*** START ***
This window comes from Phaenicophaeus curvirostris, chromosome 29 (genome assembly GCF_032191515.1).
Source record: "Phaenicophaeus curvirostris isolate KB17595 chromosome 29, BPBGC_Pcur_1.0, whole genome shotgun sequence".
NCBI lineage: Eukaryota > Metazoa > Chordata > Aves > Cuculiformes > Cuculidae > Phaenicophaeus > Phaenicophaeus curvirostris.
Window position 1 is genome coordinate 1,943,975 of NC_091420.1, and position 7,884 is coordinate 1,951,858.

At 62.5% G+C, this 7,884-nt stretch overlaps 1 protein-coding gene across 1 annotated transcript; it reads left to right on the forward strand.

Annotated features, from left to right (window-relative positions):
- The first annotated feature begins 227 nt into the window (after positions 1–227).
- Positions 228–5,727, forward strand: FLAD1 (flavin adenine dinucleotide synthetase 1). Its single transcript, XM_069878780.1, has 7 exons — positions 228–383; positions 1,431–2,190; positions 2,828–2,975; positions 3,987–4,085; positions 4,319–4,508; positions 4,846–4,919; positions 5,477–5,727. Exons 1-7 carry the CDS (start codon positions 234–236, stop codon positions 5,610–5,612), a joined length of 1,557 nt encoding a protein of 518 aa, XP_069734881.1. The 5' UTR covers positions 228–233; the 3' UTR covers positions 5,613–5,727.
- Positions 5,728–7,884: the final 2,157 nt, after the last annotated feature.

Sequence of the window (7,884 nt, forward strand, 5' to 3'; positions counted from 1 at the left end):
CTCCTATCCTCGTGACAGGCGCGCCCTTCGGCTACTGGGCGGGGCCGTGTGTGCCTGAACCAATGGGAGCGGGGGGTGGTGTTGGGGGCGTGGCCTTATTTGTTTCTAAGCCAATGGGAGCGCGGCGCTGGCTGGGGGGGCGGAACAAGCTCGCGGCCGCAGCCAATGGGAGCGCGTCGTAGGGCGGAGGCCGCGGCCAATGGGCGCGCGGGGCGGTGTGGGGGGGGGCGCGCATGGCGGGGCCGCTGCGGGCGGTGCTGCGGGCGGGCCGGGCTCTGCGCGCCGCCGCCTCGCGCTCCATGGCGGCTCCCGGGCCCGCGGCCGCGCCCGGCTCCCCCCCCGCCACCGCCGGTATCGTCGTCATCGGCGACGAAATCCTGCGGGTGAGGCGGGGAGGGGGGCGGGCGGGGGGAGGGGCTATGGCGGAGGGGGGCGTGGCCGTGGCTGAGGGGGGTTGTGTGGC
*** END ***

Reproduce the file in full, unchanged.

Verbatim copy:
This window comes from Phaenicophaeus curvirostris, chromosome 29 (genome assembly GCF_032191515.1).
Source record: "Phaenicophaeus curvirostris isolate KB17595 chromosome 29, BPBGC_Pcur_1.0, whole genome shotgun sequence".
NCBI lineage: Eukaryota > Metazoa > Chordata > Aves > Cuculiformes > Cuculidae > Phaenicophaeus > Phaenicophaeus curvirostris.
Window position 1 is genome coordinate 1,943,975 of NC_091420.1, and position 7,884 is coordinate 1,951,858.

At 62.5% G+C, this 7,884-nt stretch overlaps 1 protein-coding gene across 1 annotated transcript; it reads left to right on the forward strand.

Annotated features, from left to right (window-relative positions):
- The first annotated feature begins 227 nt into the window (after positions 1–227).
- Positions 228–5,727, forward strand: FLAD1 (flavin adenine dinucleotide synthetase 1). Its single transcript, XM_069878780.1, has 7 exons — positions 228–383; positions 1,431–2,190; positions 2,828–2,975; positions 3,987–4,085; positions 4,319–4,508; positions 4,846–4,919; positions 5,477–5,727. Exons 1-7 carry the CDS (start codon positions 234–236, stop codon positions 5,610–5,612), a joined length of 1,557 nt encoding a protein of 518 aa, XP_069734881.1. The 5' UTR covers positions 228–233; the 3' UTR covers positions 5,613–5,727.
- Positions 5,728–7,884: the final 2,157 nt, after the last annotated feature.

Sequence of the window (7,884 nt, forward strand, 5' to 3'; positions counted from 1 at the left end):
CTCCTATCCTCGTGACAGGCGCGCCCTTCGGCTACTGGGCGGGGCCGTGTGTGCCTGAACCAATGGGAGCGGGGGGTGGTGTTGGGGGCGTGGCCTTATTTGTTTCTAAGCCAATGGGAGCGCGGCGCTGGCTGGGGGGGCGGAACAAGCTCGCGGCCGCAGCCAATGGGAGCGCGTCGTAGGGCGGAGGCCGCGGCCAATGGGCGCGCGGGGCGGTGTGGGGGGGGGCGCGCATGGCGGGGCCGCTGCGGGCGGTGCTGCGGGCGGGCCGGGCTCTGCGCGCCGCCGCCTCGCGCTCCATGGCGGCTCCCGGGCCCGCGGCCGCGCCCGGCTCCCCCCCCGCCACCGCCGGTATCGTCGTCATCGGCGACGAAATCCTGCGGGTGAGGCGGGGAGGGGGGCGGGCGGGGGGAGGGGCTATGGCGGAGGGGGGCGTGGCCGTGGCTGAGGGGGGTTGTGTGGC